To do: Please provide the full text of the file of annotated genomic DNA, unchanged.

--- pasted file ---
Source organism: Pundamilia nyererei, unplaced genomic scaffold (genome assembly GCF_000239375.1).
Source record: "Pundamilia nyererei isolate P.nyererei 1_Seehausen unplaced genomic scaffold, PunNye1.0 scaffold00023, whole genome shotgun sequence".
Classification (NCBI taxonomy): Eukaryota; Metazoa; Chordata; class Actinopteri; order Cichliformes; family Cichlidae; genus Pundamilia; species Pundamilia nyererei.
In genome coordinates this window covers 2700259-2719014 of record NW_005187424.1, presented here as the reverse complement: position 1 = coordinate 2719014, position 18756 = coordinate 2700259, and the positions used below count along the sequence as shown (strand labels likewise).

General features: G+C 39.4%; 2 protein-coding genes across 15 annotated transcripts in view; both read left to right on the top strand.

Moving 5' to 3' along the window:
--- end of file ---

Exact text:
Source organism: Pundamilia nyererei, unplaced genomic scaffold (genome assembly GCF_000239375.1).
Source record: "Pundamilia nyererei isolate P.nyererei 1_Seehausen unplaced genomic scaffold, PunNye1.0 scaffold00023, whole genome shotgun sequence".
Classification (NCBI taxonomy): Eukaryota; Metazoa; Chordata; class Actinopteri; order Cichliformes; family Cichlidae; genus Pundamilia; species Pundamilia nyererei.
In genome coordinates this window covers 2700259-2719014 of record NW_005187424.1, presented here as the reverse complement: position 1 = coordinate 2719014, position 18756 = coordinate 2700259, and the positions used below count along the sequence as shown (strand labels likewise).

General features: G+C 39.4%; 2 protein-coding genes across 15 annotated transcripts in view; both read left to right on the top strand.

Moving 5' to 3' along the window: